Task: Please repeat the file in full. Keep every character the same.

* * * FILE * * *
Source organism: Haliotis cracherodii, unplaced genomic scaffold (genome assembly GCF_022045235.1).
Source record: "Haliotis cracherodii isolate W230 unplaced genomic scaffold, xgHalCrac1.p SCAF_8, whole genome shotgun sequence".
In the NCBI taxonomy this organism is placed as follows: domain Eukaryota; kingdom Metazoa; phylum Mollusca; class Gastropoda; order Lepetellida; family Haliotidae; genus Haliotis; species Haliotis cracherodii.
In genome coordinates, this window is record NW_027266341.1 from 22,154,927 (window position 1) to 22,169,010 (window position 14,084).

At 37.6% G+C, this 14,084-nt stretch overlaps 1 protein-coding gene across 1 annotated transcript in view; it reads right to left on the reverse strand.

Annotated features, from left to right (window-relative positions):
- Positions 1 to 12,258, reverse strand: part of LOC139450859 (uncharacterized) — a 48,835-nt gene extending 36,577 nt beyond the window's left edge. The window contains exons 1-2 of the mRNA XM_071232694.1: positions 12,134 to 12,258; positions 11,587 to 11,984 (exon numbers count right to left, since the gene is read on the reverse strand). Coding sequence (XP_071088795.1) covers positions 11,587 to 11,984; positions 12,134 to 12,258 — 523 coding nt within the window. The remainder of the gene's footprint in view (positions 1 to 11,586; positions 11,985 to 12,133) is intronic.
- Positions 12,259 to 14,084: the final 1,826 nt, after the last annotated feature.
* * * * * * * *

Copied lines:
Source organism: Haliotis cracherodii, unplaced genomic scaffold (genome assembly GCF_022045235.1).
Source record: "Haliotis cracherodii isolate W230 unplaced genomic scaffold, xgHalCrac1.p SCAF_8, whole genome shotgun sequence".
In the NCBI taxonomy this organism is placed as follows: domain Eukaryota; kingdom Metazoa; phylum Mollusca; class Gastropoda; order Lepetellida; family Haliotidae; genus Haliotis; species Haliotis cracherodii.
In genome coordinates, this window is record NW_027266341.1 from 22,154,927 (window position 1) to 22,169,010 (window position 14,084).

At 37.6% G+C, this 14,084-nt stretch overlaps 1 protein-coding gene across 1 annotated transcript in view; it reads right to left on the reverse strand.

Annotated features, from left to right (window-relative positions):
- Positions 1 to 12,258, reverse strand: part of LOC139450859 (uncharacterized) — a 48,835-nt gene extending 36,577 nt beyond the window's left edge. The window contains exons 1-2 of the mRNA XM_071232694.1: positions 12,134 to 12,258; positions 11,587 to 11,984 (exon numbers count right to left, since the gene is read on the reverse strand). Coding sequence (XP_071088795.1) covers positions 11,587 to 11,984; positions 12,134 to 12,258 — 523 coding nt within the window. The remainder of the gene's footprint in view (positions 1 to 11,586; positions 11,985 to 12,133) is intronic.
- Positions 12,259 to 14,084: the final 1,826 nt, after the last annotated feature.